[From Samuel Lewis's Topographical Dictionary of England 1831.]
LEIGHTON-BUZZARD, a parish in the hundred of MANSHEAD, county of BEDFORD, comprising the market town of Leighton-Buzzard, and the chapelries of Billington, Eggington, Heath with Reach, and Standbridge, and containing 4421 inhabitants, of which number, 2749 are in the town of Leighton-Buzzard, 20 miles (W. S. W.) from Bedford, and 42 (N. W.) from London. The adjunct to the name is either derived from Bosard, the name of a family in the county, who were knights of the shire in the reign of Edward III., or from Beau desert, the prevailing opinion being in favour of the latter. It is believed to be the Lygean burgh of the Saxon chronicle, which was taken from the ancient Britons in 571, by Cuthwulph, the brother of Ceawlin, King of Wessex. The town is situated on the eastern bank of the river Ouse, and consists of one wide street branching off to the right and left at its upper extremity, and neither paved nor lighted, the inhabitants are supplied with water from wells. Near the market house is an ancient and elegant cross of pentagonal form, and in the later style of English architecture; the entire height, from the base to the top of the vane, is thirty-eight feet: the upper story is divided into five niches, each of which contains a statue, the most perfect of which are a bishop, Christ and the virgin, and St. John the Evangelist: this structure, said to have been erected more than five hundred years, was repaired, in 1650, by means of a rate of fourpence levied upon each of the inhabitants.
Mentmore, Leighton Buzzard, early 20th century
A considerable trade is carried on in timber, iron, lime, brick, corn and &c.; and several females are employed in making lace and straw-plat The Grand Junction canal, which passes near the town, and is navigable for vessels of eighty tons, affords the means of communication with the northern counties. The market, which is one of the oldest in the county, is on Tuesday, and is amply supplied with cattle, corn (which is toll-free), lace, straw-plat, &c. Fairs are held, February 5th, the second Tuesday in April, Whit-Tuesday, July 26th, October 24th, and the second Tuesday in December; the first of these is remarkable for an extensive sale of horses. The town is under the jurisdiction of the county magistrates, who meet on the market day, in a room over the market-house. Courts leet and baron are held at Whitsuntide and Michaelmas, by the lessee of the manor, under the Dean and Canons of Windsor. The living is a vicarage, in the peculiar jurisdiction and patronage of the Prebendary of Leighton-Buzzard in the Cathedral Church of Lincoln, rated in the king's books at £15. The church, which is dedicated to All Saints, was formerly collegiate: it is a large cruciform structure, principally in the early style of English architecture; with various additions and insertions of a later character, and has north, south, and west porches, together with a fine massive tower, surmounted by an octagonal stone spire, rising from the intersection: the western door is a curious specimen of iron-work: within the church are several ancient monuments, and a portion of good screen-work. There are places of worship for Baptists, the Society of Friends, and Wesleyan Methodists. A Lancasterian school, for an unlimited number of children of both sexes, is supported by voluntary contributions. In 1704, the Hon. Charles Leigh bequeathed a rent-charge of £10 for the education of ten poor boys : this benefaction has been long discontinued; but instead of it a commodious brick building was erected, in 1790, at the expense of the Hon. Mrs. Leigh, for the use of a Sunday school to which she also gave an annual donation of £20, the charity being further supported by subscription. In 1630, almshouses for eight poor women were founded and endowed by Edward Wilkes, Esq., and an additional endowment was bequeathed by Matthew Wilkes, Esq., in 1692: the estates belonging to this charity produce about a £200 per annum, from which the alms-women receive weekly stipends of four shillings each, besides money for firing and clothing; and the surplus is bestowed in premiums to poor children, on beginning their apprenticeship, or going to service. In the time of Henry II. there was an Alien priory at Grovebury, in this parish, subordinate to the abbey of Fontevralt in Normandy; also a house of Cistercian monks, a cell to Woburn abbey. About half a mile from the town are the remains of an extensive circular camp, supposed to be of Roman origin.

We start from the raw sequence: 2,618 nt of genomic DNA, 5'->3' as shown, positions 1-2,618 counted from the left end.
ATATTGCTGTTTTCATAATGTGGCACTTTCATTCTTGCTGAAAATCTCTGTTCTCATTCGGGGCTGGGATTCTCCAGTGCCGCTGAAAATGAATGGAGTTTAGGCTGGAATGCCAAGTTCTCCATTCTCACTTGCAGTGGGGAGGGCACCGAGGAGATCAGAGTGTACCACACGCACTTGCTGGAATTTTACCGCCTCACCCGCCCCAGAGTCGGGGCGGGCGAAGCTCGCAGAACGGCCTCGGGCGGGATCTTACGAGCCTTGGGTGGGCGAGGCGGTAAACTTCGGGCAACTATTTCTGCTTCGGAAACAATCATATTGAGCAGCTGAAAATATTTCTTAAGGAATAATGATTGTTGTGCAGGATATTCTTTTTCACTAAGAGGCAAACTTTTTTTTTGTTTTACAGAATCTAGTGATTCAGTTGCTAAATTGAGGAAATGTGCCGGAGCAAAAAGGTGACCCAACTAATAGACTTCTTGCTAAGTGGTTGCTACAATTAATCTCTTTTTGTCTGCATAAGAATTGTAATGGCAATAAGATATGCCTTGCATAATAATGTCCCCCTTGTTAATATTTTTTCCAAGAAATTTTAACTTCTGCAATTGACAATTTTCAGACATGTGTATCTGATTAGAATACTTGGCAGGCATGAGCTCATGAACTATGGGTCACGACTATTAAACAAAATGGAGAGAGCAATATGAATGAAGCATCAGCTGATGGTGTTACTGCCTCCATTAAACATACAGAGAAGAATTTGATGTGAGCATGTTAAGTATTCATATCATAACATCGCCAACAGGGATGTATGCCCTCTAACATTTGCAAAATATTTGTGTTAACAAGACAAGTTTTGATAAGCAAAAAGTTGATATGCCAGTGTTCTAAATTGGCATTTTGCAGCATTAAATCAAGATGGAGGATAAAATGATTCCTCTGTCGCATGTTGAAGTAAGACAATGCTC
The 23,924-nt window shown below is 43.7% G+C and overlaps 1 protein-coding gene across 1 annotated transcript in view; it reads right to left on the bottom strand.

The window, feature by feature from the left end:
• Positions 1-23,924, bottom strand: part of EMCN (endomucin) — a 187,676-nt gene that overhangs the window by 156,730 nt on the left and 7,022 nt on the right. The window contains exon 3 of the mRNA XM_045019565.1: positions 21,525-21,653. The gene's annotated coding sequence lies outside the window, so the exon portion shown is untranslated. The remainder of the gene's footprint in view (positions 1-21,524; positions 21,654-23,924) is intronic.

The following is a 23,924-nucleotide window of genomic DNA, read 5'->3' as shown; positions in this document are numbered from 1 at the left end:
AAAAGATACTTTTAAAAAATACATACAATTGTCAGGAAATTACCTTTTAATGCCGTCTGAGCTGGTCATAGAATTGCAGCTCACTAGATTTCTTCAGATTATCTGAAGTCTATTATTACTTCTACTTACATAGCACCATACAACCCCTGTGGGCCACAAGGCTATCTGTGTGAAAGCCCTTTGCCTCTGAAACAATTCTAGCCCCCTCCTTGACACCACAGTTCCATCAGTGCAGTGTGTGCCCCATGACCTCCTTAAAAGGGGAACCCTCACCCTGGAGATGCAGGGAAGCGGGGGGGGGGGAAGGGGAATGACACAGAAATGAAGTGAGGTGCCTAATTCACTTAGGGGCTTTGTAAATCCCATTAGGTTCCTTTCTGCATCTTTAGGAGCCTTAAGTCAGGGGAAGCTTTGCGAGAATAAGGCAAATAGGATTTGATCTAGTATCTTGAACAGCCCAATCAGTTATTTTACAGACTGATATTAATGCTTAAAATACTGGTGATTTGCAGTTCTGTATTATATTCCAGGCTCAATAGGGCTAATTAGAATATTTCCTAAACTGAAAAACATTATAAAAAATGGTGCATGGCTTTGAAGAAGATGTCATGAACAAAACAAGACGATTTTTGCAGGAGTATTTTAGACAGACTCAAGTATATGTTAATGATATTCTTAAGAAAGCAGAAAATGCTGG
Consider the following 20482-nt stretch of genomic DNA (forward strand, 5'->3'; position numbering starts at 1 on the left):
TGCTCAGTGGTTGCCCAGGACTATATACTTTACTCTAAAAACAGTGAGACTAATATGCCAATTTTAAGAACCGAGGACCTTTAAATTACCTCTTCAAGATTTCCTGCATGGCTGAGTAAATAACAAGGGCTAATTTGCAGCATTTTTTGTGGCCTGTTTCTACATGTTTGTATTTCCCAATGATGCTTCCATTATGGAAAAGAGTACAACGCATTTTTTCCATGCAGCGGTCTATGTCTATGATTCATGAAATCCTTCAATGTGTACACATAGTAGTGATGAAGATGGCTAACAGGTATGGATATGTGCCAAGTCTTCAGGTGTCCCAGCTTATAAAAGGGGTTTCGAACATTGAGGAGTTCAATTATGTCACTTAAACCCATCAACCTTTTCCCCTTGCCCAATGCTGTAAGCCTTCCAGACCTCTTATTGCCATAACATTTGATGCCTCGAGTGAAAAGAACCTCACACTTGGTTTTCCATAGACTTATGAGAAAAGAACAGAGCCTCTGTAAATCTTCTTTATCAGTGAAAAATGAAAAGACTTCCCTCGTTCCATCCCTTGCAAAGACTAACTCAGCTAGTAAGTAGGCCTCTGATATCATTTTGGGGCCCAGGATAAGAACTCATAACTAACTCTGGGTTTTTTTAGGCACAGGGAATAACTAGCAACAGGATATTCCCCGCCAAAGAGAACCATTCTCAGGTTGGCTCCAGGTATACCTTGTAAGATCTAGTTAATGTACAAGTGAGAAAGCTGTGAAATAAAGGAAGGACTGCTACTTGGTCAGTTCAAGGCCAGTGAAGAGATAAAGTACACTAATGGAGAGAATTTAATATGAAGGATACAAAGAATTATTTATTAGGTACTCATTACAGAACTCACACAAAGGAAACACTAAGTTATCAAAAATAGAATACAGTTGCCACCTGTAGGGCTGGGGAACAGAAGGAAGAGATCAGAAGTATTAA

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Updated on: 21 May 2001
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